For the other engine that made the list, it proves that Chevrolet is fully embracing the evolving landscape of the automotive market. The Voltec propulsion system featured in the 2016 Chevrolet Volt represents the second-generation of the technology. Ward’s Auto: “General Motors has taken what already is the most innovative and disruptive propulsion system in the auto industry and made it lighter, stronger and a lot more fun to drive.”
If the Chevy Bolt resembles the Volt in name, so does it too in appearance. Styling elements borrow heavily from the Volt, and perhaps even from the i3, at least insofar as dimensions are concerned.
When it launches, the Bolt hatchback is expected to have a 200-mile electric range, though in sheer size it seems larger than a traditional hatchback. In other words, it’ll allow families who want to go green the opportunity to drive something even more efficient than the Volt without being cramped for room.
It will be built at the GM Orion Assembly facility in Michigan and arrive at DeLillo Chevrolet some time in 2017. Stay tuned to CES to know exactly what to expect!
Chevrolet has announced its support of Wreaths Across America, helping the organization place more than 70,000 wreaths at military cemeteries across the country.
Honoring as many of America’s military heroes as this requires a lot of wreaths and a lot of moving around, so Chevrolet dealers such as DeLillo Chevrolet and volunteers are donating more than 13,000 wreaths to the organization to help make it happen.
Chevrolet supports Wreaths Across America through wreath and vehicle donations.
The automaker is also providing several vehicles to Wreaths Across America, including decorated Suburbans and Silverados, that will lead their journey from its headquarters in Maine to the Arlington National Cemetery in Washington, D.C.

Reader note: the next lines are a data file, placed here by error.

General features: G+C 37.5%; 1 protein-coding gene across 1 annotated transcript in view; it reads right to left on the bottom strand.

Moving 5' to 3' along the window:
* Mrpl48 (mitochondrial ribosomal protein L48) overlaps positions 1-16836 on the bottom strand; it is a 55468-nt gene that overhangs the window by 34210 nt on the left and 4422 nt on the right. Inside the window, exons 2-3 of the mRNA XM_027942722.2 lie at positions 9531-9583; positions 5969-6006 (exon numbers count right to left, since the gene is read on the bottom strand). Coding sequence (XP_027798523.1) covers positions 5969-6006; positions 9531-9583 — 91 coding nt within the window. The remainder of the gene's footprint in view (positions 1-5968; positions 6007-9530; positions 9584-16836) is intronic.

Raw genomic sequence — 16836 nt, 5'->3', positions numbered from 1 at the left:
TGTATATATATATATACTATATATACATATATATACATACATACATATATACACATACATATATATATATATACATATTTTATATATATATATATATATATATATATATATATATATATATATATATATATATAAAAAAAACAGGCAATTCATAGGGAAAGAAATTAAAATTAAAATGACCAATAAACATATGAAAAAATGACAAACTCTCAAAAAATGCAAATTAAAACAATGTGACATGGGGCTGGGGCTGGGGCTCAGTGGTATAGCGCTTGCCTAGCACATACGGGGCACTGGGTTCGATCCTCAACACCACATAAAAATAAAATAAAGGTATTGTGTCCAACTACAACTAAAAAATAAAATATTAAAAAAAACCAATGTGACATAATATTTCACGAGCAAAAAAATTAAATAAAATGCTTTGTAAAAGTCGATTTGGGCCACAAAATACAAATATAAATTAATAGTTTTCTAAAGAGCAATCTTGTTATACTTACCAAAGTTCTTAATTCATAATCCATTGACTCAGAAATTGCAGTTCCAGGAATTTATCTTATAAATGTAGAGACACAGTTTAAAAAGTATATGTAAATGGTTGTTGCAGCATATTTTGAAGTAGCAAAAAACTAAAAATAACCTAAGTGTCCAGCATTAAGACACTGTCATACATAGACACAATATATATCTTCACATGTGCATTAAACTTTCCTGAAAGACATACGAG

“We think it is so important to teach our younger generation that our freedoms are not free, and that the stories of our fallen and departed heroes should not be lost through the years,” said Dan Adamcheck, Chevrolet regional sales and marketing manager. “Laying those wreaths and paying tribute is a small way to show how grateful we are.”
We all want the new 2016 Chevrolet Volt. It’s smarter, better looking, and more capable than any that have come before it—and those that have come before have been quite successful at DeLillo Chevrolet. But one of the first recipients of the new car is an unlikely one: FIRST, a K-12 robotics program that helps raise money for student robotics opportunities across the country, especially in communities underrepresented in STEM fields.
The all-new 2016 Chevrolet Volt was donated to FIRST to help raise some of those funds. “The Volt exemplifies technology, and behind the next-generation Chevrolet Volt is a diverse team of engineers who understand the power of science and math,” said Steve Majoros, Chevrolet Marketing Director. “FIRST brings science and math alive outside the classroom, just like we are bringing it alive on the road.”
The organization will auction the all-new 2016 Chevrolet Volt, with proceeds going to support its many STEM programs around the United States. This is just the latest of many collaborations between Chevrolet and FIRST—for instance, just last year, GM engineers worked with 866 FIRST teams representing 10,000 students.
If you’ve followed IndyCar at all in the last few years, you must have heard of Danica Patrick, who has been breaking all kinds of records related to female performances in motorsports. And if you’ve paid any attention to cars in general, you must also have heard of the all-new 2016 Chevrolet Camaro, which offers a previously unseen combination of performance, refinement, and technology.
Now both Danica Patrick and the Camaro have come together, but not in the way you might think. The first person to take delivery of the new car was Alican “Turk” Boyacioglu, who has been eagerly waiting for his 2016 Camaro SS for months. If his excitement wasn’t enough to begin with, it went over the top when he saw that none other than Patrick drove his car over and delivered the keys in person.